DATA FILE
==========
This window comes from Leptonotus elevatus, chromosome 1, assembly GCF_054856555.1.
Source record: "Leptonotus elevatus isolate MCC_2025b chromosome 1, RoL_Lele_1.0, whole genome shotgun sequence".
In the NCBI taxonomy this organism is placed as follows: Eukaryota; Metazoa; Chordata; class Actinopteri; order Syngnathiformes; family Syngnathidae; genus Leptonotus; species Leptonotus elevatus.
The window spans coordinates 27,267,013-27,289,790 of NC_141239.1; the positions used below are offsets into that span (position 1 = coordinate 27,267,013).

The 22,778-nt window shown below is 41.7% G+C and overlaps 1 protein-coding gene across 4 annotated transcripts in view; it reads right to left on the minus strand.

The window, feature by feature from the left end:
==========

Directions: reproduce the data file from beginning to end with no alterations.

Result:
This window comes from Leptonotus elevatus, chromosome 1, assembly GCF_054856555.1.
Source record: "Leptonotus elevatus isolate MCC_2025b chromosome 1, RoL_Lele_1.0, whole genome shotgun sequence".
In the NCBI taxonomy this organism is placed as follows: Eukaryota; Metazoa; Chordata; class Actinopteri; order Syngnathiformes; family Syngnathidae; genus Leptonotus; species Leptonotus elevatus.
The window spans coordinates 27,267,013-27,289,790 of NC_141239.1; the positions used below are offsets into that span (position 1 = coordinate 27,267,013).

The 22,778-nt window shown below is 41.7% G+C and overlaps 1 protein-coding gene across 4 annotated transcripts in view; it reads right to left on the minus strand.

The window, feature by feature from the left end: